Kathleen Zellner Challenges Andrew Colborn to Re-create His Bookcase Allegations From 'Making a Murderer'

Wrongful convictions attorney Kathleen Zellner challenged former law enforcement official Andrew Colborn to recreate a contentious scene in the case of Steven Avery in a tweet Wednesday. The reenactment involves a bookcase and evidence surrounding a Rav4 key, which was seen on part one of Making A Murderer. Zellner, who is the current attorney for the docuseries subject Steven Avery, said Colborn has 10 days to accept her offer. If he can prove his theory right, she said she will dismiss claims his account is wrong.

Colborn was invited to Zellner's office in the Chicago suburbs via the tweet. Zellner has already recreated the said situation, she told Newsweek, though it did not appear on Making A Murderer Part 2.

The first part of Making A Murderer explained Teresa Halbach's car key, a Rav4 key, was found long after the initial police search of the Avery home. It was found lying on the carpet next to a tall bookshelf in Avery's home. Colborn and police alleged the key must have fallen off of the bookcase where they claim it was hidden by Avery.

kathleen zellner
Kathleen Zellner often works with the prosecution to test DNA and other evidence in wrongful convictions. In the case of Steven Avery, there were more roadblocks than there was cooperation. Netflix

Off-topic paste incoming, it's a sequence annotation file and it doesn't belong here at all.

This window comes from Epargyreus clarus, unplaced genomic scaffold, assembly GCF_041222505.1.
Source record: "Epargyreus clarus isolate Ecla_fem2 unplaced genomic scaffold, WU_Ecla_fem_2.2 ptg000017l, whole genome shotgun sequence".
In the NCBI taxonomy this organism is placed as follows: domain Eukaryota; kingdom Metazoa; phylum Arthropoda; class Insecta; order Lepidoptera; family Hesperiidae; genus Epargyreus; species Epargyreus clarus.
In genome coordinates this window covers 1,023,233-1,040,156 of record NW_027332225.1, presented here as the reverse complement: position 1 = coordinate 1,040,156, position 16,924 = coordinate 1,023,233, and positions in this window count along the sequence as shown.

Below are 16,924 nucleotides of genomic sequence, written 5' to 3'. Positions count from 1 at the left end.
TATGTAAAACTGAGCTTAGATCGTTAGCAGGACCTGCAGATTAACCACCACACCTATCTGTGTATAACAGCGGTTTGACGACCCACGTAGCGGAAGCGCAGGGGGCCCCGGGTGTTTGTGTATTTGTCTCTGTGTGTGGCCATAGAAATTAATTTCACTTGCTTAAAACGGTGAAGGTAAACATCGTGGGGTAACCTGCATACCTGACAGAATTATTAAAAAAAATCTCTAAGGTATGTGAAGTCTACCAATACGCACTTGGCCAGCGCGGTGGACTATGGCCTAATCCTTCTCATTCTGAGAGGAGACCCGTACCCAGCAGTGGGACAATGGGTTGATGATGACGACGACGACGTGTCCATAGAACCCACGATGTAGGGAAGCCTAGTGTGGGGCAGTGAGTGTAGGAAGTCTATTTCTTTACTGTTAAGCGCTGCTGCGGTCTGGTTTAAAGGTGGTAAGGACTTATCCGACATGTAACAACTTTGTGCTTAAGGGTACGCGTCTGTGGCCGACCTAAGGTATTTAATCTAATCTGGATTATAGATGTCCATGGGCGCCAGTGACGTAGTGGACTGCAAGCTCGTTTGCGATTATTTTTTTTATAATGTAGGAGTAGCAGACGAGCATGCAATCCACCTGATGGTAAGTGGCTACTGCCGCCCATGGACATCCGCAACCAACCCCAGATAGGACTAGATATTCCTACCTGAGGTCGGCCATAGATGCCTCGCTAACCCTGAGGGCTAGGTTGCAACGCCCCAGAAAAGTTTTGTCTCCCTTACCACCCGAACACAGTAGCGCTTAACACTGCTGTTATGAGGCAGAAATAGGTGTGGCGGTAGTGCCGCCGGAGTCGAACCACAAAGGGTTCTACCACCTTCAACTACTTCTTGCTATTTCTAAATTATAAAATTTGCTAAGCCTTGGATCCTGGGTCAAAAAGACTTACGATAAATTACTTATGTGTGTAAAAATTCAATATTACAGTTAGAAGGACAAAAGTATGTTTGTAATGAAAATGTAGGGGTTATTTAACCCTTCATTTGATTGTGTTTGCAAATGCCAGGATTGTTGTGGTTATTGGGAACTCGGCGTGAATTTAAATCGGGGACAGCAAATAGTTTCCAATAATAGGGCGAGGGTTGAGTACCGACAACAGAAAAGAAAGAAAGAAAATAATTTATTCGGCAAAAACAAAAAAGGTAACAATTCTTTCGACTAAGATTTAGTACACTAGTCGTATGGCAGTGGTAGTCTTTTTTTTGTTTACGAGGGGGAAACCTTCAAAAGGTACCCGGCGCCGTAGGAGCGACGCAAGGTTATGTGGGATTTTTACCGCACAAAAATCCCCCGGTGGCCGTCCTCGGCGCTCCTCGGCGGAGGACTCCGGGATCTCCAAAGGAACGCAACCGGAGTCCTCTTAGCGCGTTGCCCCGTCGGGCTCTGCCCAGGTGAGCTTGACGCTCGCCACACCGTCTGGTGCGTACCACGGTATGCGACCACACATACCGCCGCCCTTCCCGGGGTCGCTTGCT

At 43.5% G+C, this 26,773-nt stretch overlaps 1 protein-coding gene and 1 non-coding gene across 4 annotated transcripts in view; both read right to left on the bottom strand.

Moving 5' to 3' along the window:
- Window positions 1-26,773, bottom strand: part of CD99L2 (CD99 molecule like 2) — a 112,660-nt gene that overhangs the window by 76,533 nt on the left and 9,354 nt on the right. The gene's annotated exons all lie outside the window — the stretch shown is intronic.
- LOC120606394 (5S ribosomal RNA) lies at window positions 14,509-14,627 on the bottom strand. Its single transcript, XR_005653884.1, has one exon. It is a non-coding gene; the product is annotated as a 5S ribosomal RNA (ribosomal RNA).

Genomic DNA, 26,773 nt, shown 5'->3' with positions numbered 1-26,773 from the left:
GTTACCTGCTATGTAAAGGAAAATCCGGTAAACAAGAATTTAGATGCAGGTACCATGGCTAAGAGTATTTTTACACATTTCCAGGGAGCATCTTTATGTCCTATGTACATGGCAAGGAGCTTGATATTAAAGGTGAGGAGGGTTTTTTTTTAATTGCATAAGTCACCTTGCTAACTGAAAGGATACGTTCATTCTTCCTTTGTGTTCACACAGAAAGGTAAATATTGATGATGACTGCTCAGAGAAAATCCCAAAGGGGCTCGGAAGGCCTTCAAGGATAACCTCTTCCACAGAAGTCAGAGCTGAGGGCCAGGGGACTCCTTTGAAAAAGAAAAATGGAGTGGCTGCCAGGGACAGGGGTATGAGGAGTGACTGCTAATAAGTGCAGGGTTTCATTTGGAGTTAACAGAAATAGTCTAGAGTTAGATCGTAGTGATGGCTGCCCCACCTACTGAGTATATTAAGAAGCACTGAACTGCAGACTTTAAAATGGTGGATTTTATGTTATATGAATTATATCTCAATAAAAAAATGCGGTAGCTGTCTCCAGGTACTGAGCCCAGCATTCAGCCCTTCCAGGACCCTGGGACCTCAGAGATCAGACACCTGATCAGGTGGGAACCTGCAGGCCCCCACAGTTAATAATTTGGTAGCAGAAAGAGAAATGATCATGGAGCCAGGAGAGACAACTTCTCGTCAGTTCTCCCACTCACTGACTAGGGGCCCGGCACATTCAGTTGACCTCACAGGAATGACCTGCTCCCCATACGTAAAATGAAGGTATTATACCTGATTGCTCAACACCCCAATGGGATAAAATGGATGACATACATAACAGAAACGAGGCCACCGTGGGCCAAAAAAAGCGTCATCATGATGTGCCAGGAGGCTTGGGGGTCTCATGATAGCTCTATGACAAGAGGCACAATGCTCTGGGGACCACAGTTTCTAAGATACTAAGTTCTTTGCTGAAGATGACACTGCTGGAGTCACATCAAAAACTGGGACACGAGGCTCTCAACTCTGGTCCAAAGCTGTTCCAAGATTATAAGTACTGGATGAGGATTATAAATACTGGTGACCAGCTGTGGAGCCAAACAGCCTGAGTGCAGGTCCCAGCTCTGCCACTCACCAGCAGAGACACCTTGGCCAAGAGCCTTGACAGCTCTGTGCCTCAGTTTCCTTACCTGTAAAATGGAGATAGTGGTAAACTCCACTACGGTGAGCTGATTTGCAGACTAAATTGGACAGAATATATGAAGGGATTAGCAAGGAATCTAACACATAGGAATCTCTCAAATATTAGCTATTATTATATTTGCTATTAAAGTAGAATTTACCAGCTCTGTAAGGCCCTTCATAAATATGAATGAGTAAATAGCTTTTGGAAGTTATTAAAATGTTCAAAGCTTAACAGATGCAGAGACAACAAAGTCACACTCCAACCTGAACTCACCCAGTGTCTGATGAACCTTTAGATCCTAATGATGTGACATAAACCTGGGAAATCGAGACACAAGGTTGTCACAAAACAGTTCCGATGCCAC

Zellner recreated the theory with the same key and bookcase, but said she was unable to make the key fall, no matter how hard she shook the bookcase. The docuseries implies the key may have been planted by Manitowoc County law enforcement.

Colborn retired from the police force in early 2018. He filed a lawsuit against the Making A Murderer creators, Moira Demos and Laura Ricciardi, and Netflix for defamation in December. The lawsuit claims Colborn was intentionally made to look a villain.

The lawsuit states Netflix and creators "omitted, distorted, and falsified material and significant facts in an effort to portray [Colborn] as a corrupt police officer who planted evidence to frame an innocent man," it reads, according to Rolling Stone. "Defendants did so with actual malice and in order to make the film more profitable and more successful… sacrificing and defining [Colborn's] character and reputation in the process."

Zellner was pleased with Colborn's decision to sue, as it may fare well for her team.

"We are thrilled that Colborn filed this lawsuit [because] he will have to testify under oath about all of the issues that have swirled around him for years," Zellner told Rolling Stone. "Everything about the first wrongful conviction will be exhaustively explored as well. From having observed the meticulous, painstaking, uncompromisingly ethical work of Ricciardi and Demos for two-and-a-half years they have to be amused but not in the least threatened by this frivolous lawsuit. For us it is an early Christmas present."